AMELIA, Ohio — In November, residents of the Village of Amelia will have to vote on two crucial issues that will determine the future of the community: Whether or not to dissolve the village, and who will be the next mayor if the village does not dissolve.
Many residents think dissolving is the answer to what they say has been years of "cover-ups" from the current administration; other residents think the village has too many assets to just give it all away.
"If they would just be up front and let people know, I think none of this would've happened, honestly," said Dani Speigel, a resident of Amelia for 27 years. She believes the village should dissolve after, she said, council passed an emergency ordinance in 2018 to implement a one percent earnings tax without notifying residents.
"I think he's made too many people upset with this income tax and not being up front," she said. "People caught him in too many lies. That's why we document everything.
Dissolving the village would mean the more than 5,000 residents would be absorbed into Pierce and Batavia townships.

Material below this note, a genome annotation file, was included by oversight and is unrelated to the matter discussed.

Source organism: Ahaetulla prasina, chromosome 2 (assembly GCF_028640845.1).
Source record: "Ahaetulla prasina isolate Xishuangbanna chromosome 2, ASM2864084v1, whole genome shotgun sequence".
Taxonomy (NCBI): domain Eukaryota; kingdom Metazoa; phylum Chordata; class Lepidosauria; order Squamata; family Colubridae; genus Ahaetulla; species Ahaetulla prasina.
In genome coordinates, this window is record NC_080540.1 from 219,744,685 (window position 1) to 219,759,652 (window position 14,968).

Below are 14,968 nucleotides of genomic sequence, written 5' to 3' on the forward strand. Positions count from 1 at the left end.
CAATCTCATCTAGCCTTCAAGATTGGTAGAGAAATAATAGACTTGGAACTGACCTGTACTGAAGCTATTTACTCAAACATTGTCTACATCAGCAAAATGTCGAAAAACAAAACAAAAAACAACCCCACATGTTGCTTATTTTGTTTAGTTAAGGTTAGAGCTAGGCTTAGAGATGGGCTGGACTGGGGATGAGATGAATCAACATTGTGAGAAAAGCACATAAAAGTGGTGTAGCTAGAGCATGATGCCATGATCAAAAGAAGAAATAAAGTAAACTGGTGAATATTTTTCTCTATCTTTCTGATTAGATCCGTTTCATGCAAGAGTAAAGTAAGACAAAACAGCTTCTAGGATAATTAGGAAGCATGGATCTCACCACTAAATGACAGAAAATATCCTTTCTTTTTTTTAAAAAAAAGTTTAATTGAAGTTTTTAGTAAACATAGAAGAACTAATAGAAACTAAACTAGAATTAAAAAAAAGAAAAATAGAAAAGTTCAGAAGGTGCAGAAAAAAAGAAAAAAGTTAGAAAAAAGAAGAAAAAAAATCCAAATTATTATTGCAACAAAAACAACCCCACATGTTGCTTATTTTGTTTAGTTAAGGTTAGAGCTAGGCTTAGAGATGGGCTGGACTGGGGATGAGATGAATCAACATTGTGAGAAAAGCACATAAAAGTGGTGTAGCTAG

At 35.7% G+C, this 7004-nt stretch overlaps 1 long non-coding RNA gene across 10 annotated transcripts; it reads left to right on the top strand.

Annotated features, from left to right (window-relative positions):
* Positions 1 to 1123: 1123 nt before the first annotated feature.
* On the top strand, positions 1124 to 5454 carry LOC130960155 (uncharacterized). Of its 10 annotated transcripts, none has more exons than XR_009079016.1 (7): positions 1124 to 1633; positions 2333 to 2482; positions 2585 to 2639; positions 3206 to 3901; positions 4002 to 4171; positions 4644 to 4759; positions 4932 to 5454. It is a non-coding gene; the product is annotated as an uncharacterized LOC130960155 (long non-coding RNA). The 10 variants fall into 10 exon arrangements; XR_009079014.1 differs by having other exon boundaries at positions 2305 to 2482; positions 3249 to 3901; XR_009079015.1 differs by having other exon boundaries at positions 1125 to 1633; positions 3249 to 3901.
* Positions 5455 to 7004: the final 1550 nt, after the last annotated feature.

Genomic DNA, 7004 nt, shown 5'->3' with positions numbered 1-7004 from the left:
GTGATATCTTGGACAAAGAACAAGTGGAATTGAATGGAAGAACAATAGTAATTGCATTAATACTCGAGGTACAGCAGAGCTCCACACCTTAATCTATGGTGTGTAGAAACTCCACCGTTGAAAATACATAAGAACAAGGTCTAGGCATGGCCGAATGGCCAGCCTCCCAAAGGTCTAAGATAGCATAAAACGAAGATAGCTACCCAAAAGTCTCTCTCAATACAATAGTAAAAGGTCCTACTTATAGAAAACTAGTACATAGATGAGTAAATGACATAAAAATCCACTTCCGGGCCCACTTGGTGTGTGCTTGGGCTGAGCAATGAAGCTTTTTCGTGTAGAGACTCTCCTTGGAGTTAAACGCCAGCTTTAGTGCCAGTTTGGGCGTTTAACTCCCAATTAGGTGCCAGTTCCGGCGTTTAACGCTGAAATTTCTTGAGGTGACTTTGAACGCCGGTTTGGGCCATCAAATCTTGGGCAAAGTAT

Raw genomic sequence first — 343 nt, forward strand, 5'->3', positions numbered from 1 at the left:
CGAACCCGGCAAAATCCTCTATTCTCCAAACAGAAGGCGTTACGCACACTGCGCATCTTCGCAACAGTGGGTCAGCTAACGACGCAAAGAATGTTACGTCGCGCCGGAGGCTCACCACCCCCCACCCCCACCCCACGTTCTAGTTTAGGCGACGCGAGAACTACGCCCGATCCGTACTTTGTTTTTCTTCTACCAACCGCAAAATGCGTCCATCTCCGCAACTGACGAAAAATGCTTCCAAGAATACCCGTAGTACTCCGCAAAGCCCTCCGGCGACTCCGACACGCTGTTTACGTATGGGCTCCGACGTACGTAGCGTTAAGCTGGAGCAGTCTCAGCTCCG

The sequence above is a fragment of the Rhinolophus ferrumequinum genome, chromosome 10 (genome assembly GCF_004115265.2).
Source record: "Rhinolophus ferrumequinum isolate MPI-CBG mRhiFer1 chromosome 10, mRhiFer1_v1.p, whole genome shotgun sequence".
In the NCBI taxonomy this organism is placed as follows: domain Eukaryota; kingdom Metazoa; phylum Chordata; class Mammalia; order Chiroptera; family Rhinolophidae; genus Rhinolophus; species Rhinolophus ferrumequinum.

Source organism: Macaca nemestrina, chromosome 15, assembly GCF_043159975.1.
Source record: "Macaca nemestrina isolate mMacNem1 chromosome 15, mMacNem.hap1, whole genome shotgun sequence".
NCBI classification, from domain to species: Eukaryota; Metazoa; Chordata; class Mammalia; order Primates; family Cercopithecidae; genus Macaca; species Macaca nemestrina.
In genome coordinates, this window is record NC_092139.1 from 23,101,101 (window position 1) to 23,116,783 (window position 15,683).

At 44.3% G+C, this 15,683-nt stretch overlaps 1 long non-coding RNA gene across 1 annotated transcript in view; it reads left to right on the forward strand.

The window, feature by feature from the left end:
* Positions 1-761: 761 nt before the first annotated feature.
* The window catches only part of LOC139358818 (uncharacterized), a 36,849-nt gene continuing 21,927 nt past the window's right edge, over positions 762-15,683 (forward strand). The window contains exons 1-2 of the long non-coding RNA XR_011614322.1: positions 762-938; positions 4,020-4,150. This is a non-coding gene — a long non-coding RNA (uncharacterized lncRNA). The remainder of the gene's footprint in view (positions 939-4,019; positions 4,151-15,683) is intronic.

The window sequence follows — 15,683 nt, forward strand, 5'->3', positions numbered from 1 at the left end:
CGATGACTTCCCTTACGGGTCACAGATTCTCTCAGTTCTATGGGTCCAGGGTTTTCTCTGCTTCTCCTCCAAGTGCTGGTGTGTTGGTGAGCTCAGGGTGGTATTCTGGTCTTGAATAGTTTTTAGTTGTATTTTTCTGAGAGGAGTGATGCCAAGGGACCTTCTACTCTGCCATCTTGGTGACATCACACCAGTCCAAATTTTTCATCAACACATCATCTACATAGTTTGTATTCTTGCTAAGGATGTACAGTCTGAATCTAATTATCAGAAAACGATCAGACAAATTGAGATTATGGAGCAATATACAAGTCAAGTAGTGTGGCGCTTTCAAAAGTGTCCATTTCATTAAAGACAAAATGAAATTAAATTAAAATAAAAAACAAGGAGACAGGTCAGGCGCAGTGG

Mayor Todd Hard, who hopes Amelia will remain a village, said his administration has been actively communicating about all his administration's actions.
"Everything we do is a public meeting -- open to the public," he said. "Nothing's been done in secrecy. They're more than welcome to come. Rarely do they ever come, until we did that one percent."
Hard provided WCPO with newsletters which outline what would happen if the village were to dissolve, which would include the loss of the Amelia Police Department. The newsletter also states that the village has gained more than 500 jobs in the last 5 years.
Renee Gerber, a former council member in Amelia who resigned back in 2016 because she believed the mayor didn't have the village's best interest at heart, is now running against Hard for the office. She said she started the Facebook page "Wake Up Amelia" last year to communicate with the village about what was going on.
"Did a lot of records requests and found that money was being spent without anyone's knowledge," she said. "Not letting council know, which is the reason why I resigned -- because hundreds of thousands of dollars were being spent and we weren't told."
She said she hopes the people will vote not to dissolve, and give her the opportunity to bring change she thinks could help Amelia.
But for many residents, like Speigel, broken trust is not easily repaired.
"It's sad that it has to come to this," she said.
The state auditor will give a special presentation on the issue at 6 p.m. Thursday in Pierce Township.